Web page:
As Americans bereave the 50th annivesary of the assassination of President John F. Kennedy, we realize how this young president's style raised the bar for presidential media relations. Kennedy had a natural instinct for managing the media and shielding his family from negative news. He could be glib and humerous, like he was during press conferences. Conversely, he also knew when to be extremely serious, as he was during the Cuban Missle Crises.  

Fortunately, President Kennedy used his bully pulpit to improve the human condition or to defend our nation. Consider how a similarly charismatic leader could use the same talent for nefarious purposes. 

Consequently, it's essential for our news media to hold all leaders accountable to the truth. A symbiotic or synergistic relationship between US presidents and the media should never be allowed to become cozy. Americans need oversight of the media because competition in the news business can create compromising relationships.

Although bloggers and facebook pundits can be annoying because we are challenged by objecivity, we can also serve the purpose of keeping media moguls honest. Independent oversight of the media's symbiotic relationship with the US President can assure transparent freedom of the press.  

Perhaps Doris Kearns Goodwin can be a blogger after she is finished writing all of her interesting history books. She could sure help to keep the bully pulpit transparent.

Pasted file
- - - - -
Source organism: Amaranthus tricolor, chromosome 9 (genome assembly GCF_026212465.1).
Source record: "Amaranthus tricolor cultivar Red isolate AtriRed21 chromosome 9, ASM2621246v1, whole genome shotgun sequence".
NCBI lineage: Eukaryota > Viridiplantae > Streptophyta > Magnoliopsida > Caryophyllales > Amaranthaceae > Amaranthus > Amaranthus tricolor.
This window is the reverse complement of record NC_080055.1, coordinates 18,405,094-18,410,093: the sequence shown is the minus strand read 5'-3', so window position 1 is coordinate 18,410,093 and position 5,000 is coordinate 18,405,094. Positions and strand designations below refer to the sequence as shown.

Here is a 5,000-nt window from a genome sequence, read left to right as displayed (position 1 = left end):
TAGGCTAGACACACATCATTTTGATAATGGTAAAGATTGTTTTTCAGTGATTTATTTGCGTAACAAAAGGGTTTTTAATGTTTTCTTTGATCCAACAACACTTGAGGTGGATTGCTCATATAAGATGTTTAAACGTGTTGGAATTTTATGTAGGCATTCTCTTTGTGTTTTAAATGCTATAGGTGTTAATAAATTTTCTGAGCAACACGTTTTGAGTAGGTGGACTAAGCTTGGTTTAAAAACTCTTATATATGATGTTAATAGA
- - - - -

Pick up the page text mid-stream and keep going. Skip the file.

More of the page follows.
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Friday, November 22, 2013

John F. Kennedy Today

As horribly gruesome as President Kennedy's assassination continues to be to watch, in fact, his legacy is one of optimism. America lost a symbol of all that's possible when President Kennedy was murdered, right before our eyes, in Dallas, Texas on November 22, 1963. He was brutally gunned down, killed by a lone gunman named Lee Harvey Oswald, whose motivation is still unknown. 

In spite of decades of stories written by historians, pundits and skeptics who attempt to recreate President Kennedy's administration, the fact is, his youthful optimism prevails today, but we must rekindle it's power.

Nevertheless, tragically, the horror of his death continues to reverberate as though the event were happening all over again, especially today, 50 years since the fateful day in Dallas Texas.

Yet, Kennedy's charisma transcends historic attempts to reinvent any facts about his short 3 year administration.

Americans might use this half century reminder of his assassination as a rallying point to return to the optimism Kennedy inspired.

Optimism is driven by people who are optimistic. President Kennedy, with his young and stunningly beautiful family, embodied the optimism of Americans born of immigrants.They believed in the American dream, a nation where the streets were paved with the promise of gold. Kennedy embodies that optimism.

This optimism was frozen in time when President Kennedy was murdered. Moreover, any attempt to revive the administration's Camelot dream, conceptualized by Jacqueline Kennedy, was walloped by a decade of unbelievable civil unrest. Subsequent assassinations of Martin Luther King and Robert F. Kennedy were more surreal than doomsday prophesies.  

Obviously, it's impossible to know if President Kennedy's legendary "Camelot" would have continued, had he and his murdered colleagues had lived. 

What we know for sure is how Kennedy inspired people to believe in what was possible, including putting a man on the moon by the end of the '60's decade. Americans put men on the moon, not because it was easy, but because it was a challenge.We were inspired to achieve all that was and would be possible, because President Kennedy allowed us to believe we could be all we were inspired to be.